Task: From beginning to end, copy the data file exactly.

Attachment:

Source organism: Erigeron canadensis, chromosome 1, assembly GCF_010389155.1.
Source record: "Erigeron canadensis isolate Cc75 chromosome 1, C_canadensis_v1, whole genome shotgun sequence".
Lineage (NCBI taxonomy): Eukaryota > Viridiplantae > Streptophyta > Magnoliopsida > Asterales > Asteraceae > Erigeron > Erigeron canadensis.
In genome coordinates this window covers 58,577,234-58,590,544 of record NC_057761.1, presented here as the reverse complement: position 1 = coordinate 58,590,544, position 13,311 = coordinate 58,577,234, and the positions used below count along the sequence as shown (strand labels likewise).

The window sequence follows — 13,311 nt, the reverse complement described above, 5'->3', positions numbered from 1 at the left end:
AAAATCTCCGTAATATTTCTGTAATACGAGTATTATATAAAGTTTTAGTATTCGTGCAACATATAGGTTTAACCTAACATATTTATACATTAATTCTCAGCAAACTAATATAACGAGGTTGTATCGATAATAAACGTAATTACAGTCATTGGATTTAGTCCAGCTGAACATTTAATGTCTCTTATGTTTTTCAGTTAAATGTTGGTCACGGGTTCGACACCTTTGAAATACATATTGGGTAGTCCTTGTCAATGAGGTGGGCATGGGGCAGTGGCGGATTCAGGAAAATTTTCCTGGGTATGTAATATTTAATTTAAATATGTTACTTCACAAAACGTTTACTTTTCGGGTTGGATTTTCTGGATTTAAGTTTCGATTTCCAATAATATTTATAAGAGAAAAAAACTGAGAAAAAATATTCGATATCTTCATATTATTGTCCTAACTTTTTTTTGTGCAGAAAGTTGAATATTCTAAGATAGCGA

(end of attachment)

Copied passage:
Source organism: Erigeron canadensis, chromosome 1, assembly GCF_010389155.1.
Source record: "Erigeron canadensis isolate Cc75 chromosome 1, C_canadensis_v1, whole genome shotgun sequence".
Lineage (NCBI taxonomy): Eukaryota > Viridiplantae > Streptophyta > Magnoliopsida > Asterales > Asteraceae > Erigeron > Erigeron canadensis.
In genome coordinates this window covers 58,577,234-58,590,544 of record NC_057761.1, presented here as the reverse complement: position 1 = coordinate 58,590,544, position 13,311 = coordinate 58,577,234, and the positions used below count along the sequence as shown (strand labels likewise).

The window sequence follows — 13,311 nt, the reverse complement described above, 5'->3', positions numbered from 1 at the left end:
AAAATCTCCGTAATATTTCTGTAATACGAGTATTATATAAAGTTTTAGTATTCGTGCAACATATAGGTTTAACCTAACATATTTATACATTAATTCTCAGCAAACTAATATAACGAGGTTGTATCGATAATAAACGTAATTACAGTCATTGGATTTAGTCCAGCTGAACATTTAATGTCTCTTATGTTTTTCAGTTAAATGTTGGTCACGGGTTCGACACCTTTGAAATACATATTGGGTAGTCCTTGTCAATGAGGTGGGCATGGGGCAGTGGCGGATTCAGGAAAATTTTCCTGGGTATGTAATATTTAATTTAAATATGTTACTTCACAAAACGTTTACTTTTCGGGTTGGATTTTCTGGATTTAAGTTTCGATTTCCAATAATATTTATAAGAGAAAAAAACTGAGAAAAAATATTCGATATCTTCATATTATTGTCCTAACTTTTTTTTGTGCAGAAAGTTGAATATTCTAAGATAGCGA